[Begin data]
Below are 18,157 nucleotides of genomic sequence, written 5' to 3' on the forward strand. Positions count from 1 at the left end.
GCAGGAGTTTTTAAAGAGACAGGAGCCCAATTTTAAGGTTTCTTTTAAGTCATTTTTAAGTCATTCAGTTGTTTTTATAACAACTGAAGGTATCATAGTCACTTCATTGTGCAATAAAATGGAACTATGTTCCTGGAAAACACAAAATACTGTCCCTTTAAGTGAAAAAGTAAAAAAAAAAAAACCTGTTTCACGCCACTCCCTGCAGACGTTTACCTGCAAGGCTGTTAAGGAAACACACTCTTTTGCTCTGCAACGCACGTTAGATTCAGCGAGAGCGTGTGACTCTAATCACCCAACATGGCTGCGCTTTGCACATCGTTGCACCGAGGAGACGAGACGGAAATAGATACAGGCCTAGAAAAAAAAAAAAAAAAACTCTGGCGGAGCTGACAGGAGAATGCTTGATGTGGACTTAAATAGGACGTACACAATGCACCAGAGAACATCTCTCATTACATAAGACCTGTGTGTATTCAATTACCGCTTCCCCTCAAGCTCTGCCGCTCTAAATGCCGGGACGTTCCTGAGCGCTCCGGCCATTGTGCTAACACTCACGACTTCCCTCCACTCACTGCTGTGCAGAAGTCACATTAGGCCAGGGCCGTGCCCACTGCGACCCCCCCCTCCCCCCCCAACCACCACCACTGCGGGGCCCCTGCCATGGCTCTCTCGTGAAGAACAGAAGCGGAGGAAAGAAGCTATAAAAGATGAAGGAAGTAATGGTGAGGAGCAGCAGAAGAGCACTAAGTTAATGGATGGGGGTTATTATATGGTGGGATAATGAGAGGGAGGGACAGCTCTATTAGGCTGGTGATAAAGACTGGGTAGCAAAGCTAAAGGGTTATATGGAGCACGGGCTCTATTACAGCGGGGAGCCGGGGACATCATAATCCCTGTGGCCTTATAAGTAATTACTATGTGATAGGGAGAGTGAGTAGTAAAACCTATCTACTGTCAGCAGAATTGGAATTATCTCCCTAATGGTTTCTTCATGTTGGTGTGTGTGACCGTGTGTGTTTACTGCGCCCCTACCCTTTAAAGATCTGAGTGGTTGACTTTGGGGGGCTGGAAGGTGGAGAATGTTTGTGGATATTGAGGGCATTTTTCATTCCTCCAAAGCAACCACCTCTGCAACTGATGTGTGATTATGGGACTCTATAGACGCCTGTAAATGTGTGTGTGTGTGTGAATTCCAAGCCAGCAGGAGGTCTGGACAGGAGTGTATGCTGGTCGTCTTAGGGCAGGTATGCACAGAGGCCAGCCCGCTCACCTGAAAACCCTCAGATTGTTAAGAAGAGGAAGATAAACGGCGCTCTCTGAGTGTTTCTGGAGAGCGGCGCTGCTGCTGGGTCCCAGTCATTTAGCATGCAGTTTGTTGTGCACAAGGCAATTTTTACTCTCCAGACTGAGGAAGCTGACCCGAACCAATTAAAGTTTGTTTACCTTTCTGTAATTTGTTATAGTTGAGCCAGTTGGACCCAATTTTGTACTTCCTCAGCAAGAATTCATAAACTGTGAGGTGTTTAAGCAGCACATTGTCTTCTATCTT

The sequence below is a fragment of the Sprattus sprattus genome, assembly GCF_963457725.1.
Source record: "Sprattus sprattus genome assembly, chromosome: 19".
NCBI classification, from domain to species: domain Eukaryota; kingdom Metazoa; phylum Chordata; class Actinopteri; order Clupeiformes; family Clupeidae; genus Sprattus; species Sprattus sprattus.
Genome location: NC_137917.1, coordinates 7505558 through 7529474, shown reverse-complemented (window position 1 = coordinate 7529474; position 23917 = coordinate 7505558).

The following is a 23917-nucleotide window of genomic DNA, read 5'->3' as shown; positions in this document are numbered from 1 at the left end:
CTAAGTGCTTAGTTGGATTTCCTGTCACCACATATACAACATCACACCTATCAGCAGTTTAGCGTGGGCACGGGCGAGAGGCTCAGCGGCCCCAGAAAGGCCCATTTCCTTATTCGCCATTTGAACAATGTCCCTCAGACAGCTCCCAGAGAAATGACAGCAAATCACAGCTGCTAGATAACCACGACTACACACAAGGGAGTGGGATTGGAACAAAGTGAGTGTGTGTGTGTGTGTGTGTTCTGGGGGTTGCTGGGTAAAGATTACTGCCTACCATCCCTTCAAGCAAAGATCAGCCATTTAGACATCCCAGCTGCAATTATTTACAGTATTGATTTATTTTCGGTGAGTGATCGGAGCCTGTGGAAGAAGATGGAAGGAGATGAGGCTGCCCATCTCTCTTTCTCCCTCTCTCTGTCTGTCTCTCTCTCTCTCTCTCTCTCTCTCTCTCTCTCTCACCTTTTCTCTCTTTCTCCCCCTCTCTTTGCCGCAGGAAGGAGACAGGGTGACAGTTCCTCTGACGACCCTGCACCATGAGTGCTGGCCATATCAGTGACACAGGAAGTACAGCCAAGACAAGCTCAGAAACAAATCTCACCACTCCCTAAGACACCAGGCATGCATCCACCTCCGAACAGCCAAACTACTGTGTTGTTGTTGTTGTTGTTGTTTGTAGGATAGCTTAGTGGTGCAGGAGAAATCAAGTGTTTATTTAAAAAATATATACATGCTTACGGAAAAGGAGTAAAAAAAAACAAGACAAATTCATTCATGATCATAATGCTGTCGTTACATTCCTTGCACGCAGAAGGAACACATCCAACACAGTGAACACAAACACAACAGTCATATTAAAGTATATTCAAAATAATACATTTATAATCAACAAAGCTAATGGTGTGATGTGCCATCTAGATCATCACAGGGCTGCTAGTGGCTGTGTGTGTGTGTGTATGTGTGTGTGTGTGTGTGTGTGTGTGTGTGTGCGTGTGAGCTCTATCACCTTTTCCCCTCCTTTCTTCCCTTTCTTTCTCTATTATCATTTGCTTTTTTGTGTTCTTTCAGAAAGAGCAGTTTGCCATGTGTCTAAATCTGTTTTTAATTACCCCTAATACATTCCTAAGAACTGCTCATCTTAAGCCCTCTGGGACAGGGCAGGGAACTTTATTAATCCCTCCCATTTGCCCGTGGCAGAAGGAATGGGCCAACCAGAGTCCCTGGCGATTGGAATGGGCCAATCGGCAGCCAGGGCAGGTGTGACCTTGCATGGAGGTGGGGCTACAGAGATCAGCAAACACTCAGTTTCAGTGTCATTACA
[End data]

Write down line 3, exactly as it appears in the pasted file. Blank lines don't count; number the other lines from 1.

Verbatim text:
The sequence below is a fragment of the Sprattus sprattus genome, assembly GCF_963457725.1.